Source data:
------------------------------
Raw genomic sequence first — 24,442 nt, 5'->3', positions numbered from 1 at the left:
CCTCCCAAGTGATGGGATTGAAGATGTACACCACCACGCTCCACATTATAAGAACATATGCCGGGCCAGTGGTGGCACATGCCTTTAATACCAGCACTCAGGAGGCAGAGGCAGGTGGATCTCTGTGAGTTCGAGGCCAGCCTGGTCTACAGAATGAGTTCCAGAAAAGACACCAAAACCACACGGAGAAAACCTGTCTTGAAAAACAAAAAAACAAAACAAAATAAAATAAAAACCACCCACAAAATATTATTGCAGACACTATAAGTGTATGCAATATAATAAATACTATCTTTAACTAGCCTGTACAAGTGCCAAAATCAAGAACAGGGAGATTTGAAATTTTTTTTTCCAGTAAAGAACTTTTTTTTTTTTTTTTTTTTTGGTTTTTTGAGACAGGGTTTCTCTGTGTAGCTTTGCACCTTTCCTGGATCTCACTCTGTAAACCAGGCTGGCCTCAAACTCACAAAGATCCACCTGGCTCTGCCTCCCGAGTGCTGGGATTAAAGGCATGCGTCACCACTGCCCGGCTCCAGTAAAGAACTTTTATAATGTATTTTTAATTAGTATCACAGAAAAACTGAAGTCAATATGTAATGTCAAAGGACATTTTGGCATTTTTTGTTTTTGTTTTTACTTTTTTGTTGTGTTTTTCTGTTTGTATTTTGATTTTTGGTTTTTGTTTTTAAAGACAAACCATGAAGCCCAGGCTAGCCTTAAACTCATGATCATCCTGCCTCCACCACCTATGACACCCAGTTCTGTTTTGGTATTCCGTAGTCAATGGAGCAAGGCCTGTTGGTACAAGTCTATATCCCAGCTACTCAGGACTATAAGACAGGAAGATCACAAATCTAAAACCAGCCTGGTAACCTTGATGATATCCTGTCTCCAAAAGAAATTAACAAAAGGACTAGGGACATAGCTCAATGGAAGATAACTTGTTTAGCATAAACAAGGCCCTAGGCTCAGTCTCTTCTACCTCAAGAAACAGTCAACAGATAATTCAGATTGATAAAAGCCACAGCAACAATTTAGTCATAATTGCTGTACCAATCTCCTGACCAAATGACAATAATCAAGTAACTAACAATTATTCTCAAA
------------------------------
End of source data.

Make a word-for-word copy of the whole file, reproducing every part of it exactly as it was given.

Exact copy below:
Raw genomic sequence first — 24,442 nt, 5'->3', positions numbered from 1 at the left:
CCTCCCAAGTGATGGGATTGAAGATGTACACCACCACGCTCCACATTATAAGAACATATGCCGGGCCAGTGGTGGCACATGCCTTTAATACCAGCACTCAGGAGGCAGAGGCAGGTGGATCTCTGTGAGTTCGAGGCCAGCCTGGTCTACAGAATGAGTTCCAGAAAAGACACCAAAACCACACGGAGAAAACCTGTCTTGAAAAACAAAAAAACAAAACAAAATAAAATAAAAACCACCCACAAAATATTATTGCAGACACTATAAGTGTATGCAATATAATAAATACTATCTTTAACTAGCCTGTACAAGTGCCAAAATCAAGAACAGGGAGATTTGAAATTTTTTTTTCCAGTAAAGAACTTTTTTTTTTTTTTTTTTTTTGGTTTTTTGAGACAGGGTTTCTCTGTGTAGCTTTGCACCTTTCCTGGATCTCACTCTGTAAACCAGGCTGGCCTCAAACTCACAAAGATCCACCTGGCTCTGCCTCCCGAGTGCTGGGATTAAAGGCATGCGTCACCACTGCCCGGCTCCAGTAAAGAACTTTTATAATGTATTTTTAATTAGTATCACAGAAAAACTGAAGTCAATATGTAATGTCAAAGGACATTTTGGCATTTTTTGTTTTTGTTTTTACTTTTTTGTTGTGTTTTTCTGTTTGTATTTTGATTTTTGGTTTTTGTTTTTAAAGACAAACCATGAAGCCCAGGCTAGCCTTAAACTCATGATCATCCTGCCTCCACCACCTATGACACCCAGTTCTGTTTTGGTATTCCGTAGTCAATGGAGCAAGGCCTGTTGGTACAAGTCTATATCCCAGCTACTCAGGACTATAAGACAGGAAGATCACAAATCTAAAACCAGCCTGGTAACCTTGATGATATCCTGTCTCCAAAAGAAATTAACAAAAGGACTAGGGACATAGCTCAATGGAAGATAACTTGTTTAGCATAAACAAGGCCCTAGGCTCAGTCTCTTCTACCTCAAGAAACAGTCAACAGATAATTCAGATTGATAAAAGCCACAGCAACAATTTAGTCATAATTGCTGTACCAATCTCCTGACCAAATGACAATAATCAAGTAACTAACAATTATTCTCAAA